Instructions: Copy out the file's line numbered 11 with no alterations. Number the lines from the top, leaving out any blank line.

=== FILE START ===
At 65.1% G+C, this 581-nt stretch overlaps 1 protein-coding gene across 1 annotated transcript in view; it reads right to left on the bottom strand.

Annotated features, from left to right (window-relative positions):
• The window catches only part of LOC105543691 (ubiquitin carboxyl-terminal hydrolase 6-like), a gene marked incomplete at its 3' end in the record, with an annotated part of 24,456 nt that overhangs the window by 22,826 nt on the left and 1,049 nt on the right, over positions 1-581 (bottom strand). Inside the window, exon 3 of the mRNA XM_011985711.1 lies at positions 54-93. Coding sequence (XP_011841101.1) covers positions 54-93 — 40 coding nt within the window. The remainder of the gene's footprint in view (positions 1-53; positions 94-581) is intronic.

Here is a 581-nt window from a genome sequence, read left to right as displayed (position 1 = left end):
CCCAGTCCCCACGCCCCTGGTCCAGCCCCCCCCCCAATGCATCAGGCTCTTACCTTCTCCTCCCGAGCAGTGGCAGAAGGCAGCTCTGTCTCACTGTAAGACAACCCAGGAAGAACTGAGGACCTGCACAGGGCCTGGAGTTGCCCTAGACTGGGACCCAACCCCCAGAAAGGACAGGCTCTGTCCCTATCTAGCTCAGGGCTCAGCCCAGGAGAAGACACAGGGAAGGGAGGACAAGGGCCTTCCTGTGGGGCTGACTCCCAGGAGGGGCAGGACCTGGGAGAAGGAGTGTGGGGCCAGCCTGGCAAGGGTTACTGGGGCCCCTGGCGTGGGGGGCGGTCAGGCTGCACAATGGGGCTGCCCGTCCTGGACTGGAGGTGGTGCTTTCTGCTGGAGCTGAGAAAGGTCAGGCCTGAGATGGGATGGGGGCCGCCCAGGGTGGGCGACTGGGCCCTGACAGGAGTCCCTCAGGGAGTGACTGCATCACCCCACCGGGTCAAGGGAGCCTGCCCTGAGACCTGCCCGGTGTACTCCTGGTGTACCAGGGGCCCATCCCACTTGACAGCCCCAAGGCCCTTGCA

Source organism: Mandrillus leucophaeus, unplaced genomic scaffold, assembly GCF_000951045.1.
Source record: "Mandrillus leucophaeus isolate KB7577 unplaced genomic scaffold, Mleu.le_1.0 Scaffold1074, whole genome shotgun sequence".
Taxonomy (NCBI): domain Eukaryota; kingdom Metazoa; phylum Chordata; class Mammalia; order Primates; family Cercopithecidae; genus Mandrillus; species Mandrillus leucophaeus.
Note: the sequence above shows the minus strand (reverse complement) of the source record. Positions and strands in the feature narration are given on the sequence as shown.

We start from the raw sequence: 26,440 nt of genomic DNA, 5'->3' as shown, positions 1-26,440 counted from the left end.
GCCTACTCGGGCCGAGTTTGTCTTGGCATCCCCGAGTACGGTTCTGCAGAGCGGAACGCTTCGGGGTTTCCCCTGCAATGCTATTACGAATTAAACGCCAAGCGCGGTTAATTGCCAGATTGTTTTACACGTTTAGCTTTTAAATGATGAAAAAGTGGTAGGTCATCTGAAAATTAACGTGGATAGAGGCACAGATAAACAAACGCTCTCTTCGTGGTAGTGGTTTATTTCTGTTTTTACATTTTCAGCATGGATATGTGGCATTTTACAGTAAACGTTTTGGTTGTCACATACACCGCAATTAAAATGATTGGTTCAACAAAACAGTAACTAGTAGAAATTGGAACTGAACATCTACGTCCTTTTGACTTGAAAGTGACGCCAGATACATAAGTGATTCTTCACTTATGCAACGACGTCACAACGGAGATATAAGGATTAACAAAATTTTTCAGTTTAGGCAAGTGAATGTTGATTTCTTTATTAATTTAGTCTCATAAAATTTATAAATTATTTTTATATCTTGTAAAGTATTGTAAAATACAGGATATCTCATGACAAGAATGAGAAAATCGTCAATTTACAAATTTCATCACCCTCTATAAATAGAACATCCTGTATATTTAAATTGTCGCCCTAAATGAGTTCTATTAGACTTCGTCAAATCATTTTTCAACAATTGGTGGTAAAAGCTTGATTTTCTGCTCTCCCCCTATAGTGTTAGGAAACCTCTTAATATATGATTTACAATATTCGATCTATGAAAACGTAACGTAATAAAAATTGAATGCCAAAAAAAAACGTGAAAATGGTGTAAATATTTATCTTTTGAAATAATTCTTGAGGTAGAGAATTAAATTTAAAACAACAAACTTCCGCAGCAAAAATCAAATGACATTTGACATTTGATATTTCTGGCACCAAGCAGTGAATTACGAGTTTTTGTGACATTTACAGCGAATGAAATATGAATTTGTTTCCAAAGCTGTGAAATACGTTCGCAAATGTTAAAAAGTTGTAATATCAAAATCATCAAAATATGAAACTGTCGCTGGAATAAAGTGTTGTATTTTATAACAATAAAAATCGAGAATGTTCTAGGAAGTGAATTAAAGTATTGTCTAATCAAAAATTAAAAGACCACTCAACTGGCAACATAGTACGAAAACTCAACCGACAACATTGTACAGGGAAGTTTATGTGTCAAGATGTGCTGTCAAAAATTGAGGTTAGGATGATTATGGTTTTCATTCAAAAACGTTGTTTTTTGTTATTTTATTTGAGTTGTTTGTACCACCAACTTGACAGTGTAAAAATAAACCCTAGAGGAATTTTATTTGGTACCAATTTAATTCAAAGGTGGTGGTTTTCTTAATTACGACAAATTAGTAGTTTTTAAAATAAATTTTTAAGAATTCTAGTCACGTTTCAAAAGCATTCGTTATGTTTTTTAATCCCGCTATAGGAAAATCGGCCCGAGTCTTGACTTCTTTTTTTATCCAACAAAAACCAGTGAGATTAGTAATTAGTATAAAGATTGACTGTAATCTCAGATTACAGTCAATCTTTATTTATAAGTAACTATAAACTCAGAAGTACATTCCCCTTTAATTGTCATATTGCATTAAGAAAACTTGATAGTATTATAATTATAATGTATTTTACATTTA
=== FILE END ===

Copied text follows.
GCCTACTCGGGCCGAGTTTGTCTTGGCATCCCCGAGTACGGTTCTGCAGAGCGGAACGCTTCGGGGTTTCCCCTGCAATGCTATTACGAATTAAACGCCAAGCGCGGTTAATTGCCAGATTGTTTTACACGTTTAGCTTTTAAATGATGAAAAAGTGGTAGGTCATCTGAAAATTAACGTGGATAGAGGCACAGATAAACAAACGCTCTCTTCGTGGTAGTGGTTTATTTCTGTTTTTACATTTTCAGCATGGATATGTGGCATTTTACAGTAAACGTTTTGGTTGTCACATACACCGCAATTAAAATGATTGGTTCAACAAAACAGTAACTAGTAGAAATTGGAACTGAACATCTACGTCCTTTTGACTTGAAAGTGACGCCAGATACATAAGTGATTCTTCACTTATGCAACGACGTCACAACGGAGATATAAGGATTAACAAAATTTTTCAGTTTAGGCAAGTGAATGTTGATTTCTTTATTAATTTAGTCTCATAAAATTTATAAATTATTTTTATATCTTGTAAAGTATTGTAAAATACAGGATATCTCATGACAAGAATGAGAAAATCGTCAATTTACAAATTTCATCACCCTCTATAAATAGAACATCCTGTATATTTAAATTGTCGCCCTAAATGAGTTCTATTAGACTTCGTCAAATCATTTTTCAACAATTGGTGGTAAAAGCTTGATTTTCTGCTCTCCCCCTATAGTGTTAGGAAACCTCTTAATATATGATTTACAATATTCGATCTATGAAAACGTAACGTAATAAAAATTGAATGCCAAAAAAAAACGTGAAAATGGTGTAAATATTTATCTTTTGAAATAATTCTTGAGGTAGAGAATTAAATTTAAAACAACAAACTTCCGCAGCAAAAATCAAATGACATTTGACATTTGATATTTCTGGCACCAAGCAGTGAATTACGAGTTTTTGTGACATTTACAGCGAATGAAATATGAATTTGTTTCCAAAGCTGTGAAATACGTTCGCAAATGTTAAAAAGTTGTAATATCAAAATCATCAAAATATGAAACTGTCGCTGGAATAAAGTGTTGTATTTTATAACAATAAAAATCGAGAATGTTCTAGGAAGTGAATTAAAGTATTGTCTAATCAAAAATTAAAAGACCACTCAACTGGCAACATAGTACGAAAACTCAACCGACAACATTGTACAGGGAAGTTTATGTGTCAAGATGTGCTGTCAAAAATTGAGGTTAGGATGATTATGGTTTTCATTCAAAAACGTTGTTTTTTGTTATTTTATTTGAGTTGTTTGTACCACCAACTTGACAGTGTAAAAATAAACCCTAGAGGAATTTTATTTGGTACCAATTTAATTCAAAGGTGGTGGTTTTCTTAATTACGACAAATTAGTAGTTTTTAAAATAAATTTTTAAGAATTCTAGTCACGTTTCAAAAGCATTCGTTATGTTTTTTAATCCCGCTATAGGAAAATCGGCCCGAGTCTTGACTTCTTTTTTTATCCAACAAAAACCAGTGAGATTAGTAATTAGTATAAAGATTGACTGTAATCTCAGATTACAGTCAATCTTTATTTATAAGTAACTATAAACTCAGAAGTACATTCCCCTTTAATTGTCATATTGCATTAAGAAAACTTGATAGTATTATAATTATAATGTATTTTACATTTA